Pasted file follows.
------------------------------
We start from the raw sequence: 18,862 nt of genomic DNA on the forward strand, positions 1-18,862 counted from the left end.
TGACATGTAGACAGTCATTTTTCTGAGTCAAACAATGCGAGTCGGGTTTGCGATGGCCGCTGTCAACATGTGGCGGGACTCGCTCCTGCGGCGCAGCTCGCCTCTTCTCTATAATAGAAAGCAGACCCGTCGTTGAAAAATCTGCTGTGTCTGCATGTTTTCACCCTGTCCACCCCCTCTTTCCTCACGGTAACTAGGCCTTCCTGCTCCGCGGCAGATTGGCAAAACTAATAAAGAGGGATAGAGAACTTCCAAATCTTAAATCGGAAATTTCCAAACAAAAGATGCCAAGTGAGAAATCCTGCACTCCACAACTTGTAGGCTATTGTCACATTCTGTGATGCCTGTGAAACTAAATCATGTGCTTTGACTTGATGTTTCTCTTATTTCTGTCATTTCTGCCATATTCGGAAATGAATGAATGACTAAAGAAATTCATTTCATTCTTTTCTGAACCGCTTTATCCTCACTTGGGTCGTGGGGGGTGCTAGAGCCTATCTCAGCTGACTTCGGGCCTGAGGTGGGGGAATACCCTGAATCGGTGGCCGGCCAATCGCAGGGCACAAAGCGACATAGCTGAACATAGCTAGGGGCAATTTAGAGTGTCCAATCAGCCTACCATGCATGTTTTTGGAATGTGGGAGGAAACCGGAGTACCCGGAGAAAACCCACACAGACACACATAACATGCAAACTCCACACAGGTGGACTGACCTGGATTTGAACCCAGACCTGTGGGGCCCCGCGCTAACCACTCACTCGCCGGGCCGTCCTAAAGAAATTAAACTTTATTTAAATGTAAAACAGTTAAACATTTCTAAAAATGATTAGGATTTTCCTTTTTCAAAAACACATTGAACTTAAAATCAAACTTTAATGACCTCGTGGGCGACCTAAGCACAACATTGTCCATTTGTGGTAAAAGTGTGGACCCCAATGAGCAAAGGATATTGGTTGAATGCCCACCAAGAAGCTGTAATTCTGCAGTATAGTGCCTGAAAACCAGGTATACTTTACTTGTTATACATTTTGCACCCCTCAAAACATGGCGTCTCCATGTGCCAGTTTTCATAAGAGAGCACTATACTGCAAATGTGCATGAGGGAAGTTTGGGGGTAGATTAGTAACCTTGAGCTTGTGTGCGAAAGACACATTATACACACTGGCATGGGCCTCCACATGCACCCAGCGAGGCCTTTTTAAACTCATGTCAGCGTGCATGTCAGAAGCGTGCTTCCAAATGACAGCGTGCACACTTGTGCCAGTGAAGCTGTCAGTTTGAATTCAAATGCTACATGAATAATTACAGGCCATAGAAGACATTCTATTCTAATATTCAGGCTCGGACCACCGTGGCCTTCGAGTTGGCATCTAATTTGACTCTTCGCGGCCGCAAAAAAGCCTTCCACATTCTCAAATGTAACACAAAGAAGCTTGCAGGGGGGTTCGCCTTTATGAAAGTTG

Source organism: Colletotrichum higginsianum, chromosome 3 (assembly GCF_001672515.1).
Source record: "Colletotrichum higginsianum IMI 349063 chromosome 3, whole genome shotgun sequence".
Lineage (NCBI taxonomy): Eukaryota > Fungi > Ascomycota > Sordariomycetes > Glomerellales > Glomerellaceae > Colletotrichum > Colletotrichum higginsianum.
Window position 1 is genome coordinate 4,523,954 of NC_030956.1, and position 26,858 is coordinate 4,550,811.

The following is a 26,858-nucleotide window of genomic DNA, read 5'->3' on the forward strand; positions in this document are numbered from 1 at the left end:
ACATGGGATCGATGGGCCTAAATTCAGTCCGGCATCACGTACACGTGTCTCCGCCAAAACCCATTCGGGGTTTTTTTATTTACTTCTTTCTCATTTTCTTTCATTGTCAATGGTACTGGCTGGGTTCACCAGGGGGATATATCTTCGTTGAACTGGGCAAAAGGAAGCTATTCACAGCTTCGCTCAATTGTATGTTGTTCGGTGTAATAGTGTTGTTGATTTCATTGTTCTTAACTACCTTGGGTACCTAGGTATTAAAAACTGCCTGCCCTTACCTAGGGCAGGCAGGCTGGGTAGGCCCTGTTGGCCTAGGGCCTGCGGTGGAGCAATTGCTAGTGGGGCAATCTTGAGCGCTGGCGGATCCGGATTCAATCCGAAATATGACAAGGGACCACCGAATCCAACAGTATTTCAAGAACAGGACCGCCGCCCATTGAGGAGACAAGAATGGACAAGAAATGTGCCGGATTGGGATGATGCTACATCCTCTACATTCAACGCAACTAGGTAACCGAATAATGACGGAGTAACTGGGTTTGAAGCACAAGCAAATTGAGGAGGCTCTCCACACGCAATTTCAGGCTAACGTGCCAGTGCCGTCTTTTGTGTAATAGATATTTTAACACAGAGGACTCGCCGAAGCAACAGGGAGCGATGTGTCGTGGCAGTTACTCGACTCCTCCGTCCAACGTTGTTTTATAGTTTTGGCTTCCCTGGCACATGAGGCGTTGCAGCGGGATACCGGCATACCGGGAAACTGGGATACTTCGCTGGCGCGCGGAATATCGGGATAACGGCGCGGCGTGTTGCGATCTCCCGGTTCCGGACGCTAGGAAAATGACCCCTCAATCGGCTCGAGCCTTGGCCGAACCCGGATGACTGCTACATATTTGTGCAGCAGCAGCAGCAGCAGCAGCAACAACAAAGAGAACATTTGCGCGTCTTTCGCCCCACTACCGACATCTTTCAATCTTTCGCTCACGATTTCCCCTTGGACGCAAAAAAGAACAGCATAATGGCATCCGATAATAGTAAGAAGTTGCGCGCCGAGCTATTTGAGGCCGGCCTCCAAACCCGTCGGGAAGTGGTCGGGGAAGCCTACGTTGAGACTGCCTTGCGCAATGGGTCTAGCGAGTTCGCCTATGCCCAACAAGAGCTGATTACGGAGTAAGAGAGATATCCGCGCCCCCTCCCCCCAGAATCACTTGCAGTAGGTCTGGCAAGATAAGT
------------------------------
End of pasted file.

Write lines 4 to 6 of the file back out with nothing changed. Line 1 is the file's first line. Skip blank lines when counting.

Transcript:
Source record: "Colletotrichum higginsianum IMI 349063 chromosome 3, whole genome shotgun sequence".
Lineage (NCBI taxonomy): Eukaryota > Fungi > Ascomycota > Sordariomycetes > Glomerellales > Glomerellaceae > Colletotrichum > Colletotrichum higginsianum.
Window position 1 is genome coordinate 4,523,954 of NC_030956.1, and position 26,858 is coordinate 4,550,811.